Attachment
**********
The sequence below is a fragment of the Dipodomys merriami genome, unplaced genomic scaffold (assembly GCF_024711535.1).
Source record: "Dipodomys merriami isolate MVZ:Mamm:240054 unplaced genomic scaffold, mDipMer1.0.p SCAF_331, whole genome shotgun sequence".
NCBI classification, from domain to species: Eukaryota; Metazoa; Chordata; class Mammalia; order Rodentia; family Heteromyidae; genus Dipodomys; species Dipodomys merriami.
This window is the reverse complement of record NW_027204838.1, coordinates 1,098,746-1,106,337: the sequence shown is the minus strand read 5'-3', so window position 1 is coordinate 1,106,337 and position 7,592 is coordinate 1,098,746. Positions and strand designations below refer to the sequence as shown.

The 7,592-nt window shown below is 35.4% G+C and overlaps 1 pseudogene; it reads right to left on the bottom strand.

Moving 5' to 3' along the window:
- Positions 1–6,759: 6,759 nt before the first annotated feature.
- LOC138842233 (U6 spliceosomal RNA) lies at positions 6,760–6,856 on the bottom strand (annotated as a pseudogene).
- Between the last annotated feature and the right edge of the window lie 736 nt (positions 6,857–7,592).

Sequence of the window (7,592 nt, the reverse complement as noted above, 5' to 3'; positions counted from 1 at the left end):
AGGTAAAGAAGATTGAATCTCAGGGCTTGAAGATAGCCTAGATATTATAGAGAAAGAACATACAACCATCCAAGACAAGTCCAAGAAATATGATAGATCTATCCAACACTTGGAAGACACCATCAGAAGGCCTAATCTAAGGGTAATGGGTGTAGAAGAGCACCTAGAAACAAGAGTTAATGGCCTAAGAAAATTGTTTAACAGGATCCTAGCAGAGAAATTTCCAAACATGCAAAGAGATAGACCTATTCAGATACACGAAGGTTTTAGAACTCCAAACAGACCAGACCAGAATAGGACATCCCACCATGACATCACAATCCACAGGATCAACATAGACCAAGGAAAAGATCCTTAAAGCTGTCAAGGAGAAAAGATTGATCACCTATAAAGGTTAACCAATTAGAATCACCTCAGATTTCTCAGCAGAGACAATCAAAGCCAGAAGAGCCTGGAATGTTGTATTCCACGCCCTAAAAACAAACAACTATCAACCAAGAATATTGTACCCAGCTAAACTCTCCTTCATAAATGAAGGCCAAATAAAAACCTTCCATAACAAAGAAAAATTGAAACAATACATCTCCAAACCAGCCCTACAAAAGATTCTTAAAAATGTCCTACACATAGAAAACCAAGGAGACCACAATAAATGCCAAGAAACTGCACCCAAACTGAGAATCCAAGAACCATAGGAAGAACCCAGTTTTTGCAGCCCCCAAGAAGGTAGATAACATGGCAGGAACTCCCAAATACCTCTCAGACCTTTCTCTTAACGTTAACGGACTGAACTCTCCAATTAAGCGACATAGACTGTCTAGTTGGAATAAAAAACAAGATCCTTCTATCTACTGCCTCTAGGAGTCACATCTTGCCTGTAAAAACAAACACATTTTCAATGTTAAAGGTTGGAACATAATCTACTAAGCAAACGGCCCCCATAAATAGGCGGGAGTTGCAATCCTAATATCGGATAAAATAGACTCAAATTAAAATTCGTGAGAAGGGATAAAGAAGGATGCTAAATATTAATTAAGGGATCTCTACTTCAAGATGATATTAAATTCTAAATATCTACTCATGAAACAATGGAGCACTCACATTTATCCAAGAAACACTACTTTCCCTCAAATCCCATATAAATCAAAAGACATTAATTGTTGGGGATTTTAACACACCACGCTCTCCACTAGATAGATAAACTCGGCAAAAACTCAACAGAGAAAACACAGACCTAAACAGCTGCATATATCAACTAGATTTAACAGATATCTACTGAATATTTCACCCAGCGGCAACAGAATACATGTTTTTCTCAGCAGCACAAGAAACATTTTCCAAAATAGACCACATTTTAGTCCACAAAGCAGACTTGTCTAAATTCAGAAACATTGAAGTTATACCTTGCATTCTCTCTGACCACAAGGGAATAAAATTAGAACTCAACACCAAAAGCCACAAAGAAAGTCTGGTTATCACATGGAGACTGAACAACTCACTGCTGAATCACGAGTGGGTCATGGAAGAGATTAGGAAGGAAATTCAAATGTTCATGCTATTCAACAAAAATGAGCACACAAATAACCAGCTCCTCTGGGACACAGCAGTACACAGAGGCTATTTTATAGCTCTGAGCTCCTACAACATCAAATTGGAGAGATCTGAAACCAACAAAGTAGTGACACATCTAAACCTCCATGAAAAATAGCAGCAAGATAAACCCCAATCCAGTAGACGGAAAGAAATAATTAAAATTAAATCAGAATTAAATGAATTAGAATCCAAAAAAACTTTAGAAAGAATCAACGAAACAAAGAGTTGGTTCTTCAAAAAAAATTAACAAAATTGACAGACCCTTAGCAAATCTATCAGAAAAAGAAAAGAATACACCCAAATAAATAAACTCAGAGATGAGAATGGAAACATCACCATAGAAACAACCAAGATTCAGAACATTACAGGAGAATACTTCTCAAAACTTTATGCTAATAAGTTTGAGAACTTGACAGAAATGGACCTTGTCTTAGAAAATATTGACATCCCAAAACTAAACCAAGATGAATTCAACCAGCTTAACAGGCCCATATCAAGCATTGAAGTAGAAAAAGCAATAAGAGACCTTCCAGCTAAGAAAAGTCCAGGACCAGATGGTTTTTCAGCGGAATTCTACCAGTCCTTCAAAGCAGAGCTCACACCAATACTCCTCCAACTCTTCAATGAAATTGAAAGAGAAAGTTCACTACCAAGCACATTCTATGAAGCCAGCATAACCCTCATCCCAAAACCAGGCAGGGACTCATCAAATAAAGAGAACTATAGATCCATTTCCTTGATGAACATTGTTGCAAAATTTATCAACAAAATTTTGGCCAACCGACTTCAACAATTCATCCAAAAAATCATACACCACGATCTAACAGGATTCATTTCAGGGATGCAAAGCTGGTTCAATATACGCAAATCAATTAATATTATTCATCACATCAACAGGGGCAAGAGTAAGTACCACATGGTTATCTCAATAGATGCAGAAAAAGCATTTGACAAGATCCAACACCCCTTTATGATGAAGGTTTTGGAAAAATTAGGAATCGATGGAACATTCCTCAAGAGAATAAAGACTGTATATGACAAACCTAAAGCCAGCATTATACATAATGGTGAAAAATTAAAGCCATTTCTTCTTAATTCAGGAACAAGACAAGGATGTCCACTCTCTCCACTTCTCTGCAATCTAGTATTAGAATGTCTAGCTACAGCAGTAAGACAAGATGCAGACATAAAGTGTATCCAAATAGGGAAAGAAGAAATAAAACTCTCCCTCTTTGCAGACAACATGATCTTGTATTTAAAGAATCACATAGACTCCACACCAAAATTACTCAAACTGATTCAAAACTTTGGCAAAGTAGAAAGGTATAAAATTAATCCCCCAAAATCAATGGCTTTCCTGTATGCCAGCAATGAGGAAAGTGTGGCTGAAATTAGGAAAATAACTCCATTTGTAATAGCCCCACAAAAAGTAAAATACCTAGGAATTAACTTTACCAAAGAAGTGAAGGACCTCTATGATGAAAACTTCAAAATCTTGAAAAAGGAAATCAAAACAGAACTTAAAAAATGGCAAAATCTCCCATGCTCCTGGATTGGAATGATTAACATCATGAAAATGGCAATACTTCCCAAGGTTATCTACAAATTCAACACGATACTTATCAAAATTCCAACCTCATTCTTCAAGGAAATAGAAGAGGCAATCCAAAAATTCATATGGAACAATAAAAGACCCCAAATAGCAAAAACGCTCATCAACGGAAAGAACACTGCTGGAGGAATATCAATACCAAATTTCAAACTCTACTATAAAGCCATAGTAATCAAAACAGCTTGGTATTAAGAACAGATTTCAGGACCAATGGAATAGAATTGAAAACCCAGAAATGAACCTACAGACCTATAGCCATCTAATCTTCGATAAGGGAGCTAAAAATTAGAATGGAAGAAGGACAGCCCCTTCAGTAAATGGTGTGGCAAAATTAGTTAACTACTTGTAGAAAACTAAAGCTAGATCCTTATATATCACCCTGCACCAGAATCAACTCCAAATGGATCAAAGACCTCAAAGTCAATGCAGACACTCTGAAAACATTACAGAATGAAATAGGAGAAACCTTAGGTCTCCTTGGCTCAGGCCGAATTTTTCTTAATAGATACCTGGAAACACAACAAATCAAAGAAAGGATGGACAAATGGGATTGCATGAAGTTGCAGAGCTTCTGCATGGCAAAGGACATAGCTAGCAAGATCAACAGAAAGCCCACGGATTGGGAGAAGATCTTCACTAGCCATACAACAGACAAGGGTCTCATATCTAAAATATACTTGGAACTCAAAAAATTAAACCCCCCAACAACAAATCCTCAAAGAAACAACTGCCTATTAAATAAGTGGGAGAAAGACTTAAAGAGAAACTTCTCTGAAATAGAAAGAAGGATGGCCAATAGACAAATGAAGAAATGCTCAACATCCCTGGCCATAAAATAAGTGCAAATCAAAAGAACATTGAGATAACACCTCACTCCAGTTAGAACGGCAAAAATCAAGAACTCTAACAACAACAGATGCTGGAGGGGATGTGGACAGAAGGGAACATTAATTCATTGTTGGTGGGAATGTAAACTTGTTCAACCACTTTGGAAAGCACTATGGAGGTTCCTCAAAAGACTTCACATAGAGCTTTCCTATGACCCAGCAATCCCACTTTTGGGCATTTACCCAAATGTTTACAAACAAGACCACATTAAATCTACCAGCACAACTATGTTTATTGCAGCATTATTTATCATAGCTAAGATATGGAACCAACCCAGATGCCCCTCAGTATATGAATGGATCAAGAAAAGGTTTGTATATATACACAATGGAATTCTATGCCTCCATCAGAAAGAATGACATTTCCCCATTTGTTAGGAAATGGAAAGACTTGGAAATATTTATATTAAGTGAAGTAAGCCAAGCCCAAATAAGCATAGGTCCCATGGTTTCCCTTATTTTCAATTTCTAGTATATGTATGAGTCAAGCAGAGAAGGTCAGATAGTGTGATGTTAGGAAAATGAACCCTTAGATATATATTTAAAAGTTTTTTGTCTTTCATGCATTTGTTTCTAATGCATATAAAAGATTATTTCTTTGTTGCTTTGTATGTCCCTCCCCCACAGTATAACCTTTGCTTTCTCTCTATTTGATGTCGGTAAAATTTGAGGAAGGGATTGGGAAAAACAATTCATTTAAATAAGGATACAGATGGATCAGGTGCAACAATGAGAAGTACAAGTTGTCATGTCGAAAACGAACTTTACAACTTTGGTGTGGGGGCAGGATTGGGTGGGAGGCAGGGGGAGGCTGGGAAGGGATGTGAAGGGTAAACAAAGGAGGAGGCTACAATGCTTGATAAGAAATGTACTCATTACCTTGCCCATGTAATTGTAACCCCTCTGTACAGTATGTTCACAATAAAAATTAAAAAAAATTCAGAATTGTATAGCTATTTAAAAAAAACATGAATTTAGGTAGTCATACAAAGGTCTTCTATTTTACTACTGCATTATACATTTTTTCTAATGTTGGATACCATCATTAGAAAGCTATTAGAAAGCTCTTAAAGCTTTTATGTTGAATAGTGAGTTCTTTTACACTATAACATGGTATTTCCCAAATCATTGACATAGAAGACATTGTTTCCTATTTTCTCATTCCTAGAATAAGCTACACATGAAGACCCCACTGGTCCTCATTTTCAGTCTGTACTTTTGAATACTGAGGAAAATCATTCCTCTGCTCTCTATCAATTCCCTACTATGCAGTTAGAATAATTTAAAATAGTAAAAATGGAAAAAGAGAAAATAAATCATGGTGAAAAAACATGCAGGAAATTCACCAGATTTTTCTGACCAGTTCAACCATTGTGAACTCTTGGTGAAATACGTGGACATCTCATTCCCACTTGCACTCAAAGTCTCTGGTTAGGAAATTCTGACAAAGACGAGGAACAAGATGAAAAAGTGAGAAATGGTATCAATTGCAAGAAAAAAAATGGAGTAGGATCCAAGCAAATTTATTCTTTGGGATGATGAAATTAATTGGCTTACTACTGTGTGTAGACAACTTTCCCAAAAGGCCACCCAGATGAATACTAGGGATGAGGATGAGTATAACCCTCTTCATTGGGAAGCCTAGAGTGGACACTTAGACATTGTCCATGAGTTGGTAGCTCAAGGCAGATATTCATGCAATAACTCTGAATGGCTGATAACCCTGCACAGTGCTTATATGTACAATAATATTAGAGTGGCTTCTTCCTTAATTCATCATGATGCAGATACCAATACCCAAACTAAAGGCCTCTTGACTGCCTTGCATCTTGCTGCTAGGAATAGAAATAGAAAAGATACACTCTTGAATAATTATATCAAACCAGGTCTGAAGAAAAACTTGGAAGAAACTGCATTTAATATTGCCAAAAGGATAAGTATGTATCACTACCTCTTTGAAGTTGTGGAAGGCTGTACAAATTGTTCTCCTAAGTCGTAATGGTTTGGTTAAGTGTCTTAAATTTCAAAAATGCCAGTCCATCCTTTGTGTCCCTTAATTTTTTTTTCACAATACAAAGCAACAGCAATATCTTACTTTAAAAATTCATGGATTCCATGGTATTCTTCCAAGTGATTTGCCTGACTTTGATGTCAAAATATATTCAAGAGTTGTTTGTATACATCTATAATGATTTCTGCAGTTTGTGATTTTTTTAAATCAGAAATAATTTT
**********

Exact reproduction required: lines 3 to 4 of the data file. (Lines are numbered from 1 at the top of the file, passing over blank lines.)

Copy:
NCBI classification, from domain to species: Eukaryota; Metazoa; Chordata; class Mammalia; order Rodentia; family Heteromyidae; genus Dipodomys; species Dipodomys merriami.
This window is the reverse complement of record NW_027204838.1, coordinates 1,098,746-1,106,337: the sequence shown is the minus strand read 5'-3', so window position 1 is coordinate 1,106,337 and position 7,592 is coordinate 1,098,746. Positions and strand designations below refer to the sequence as shown.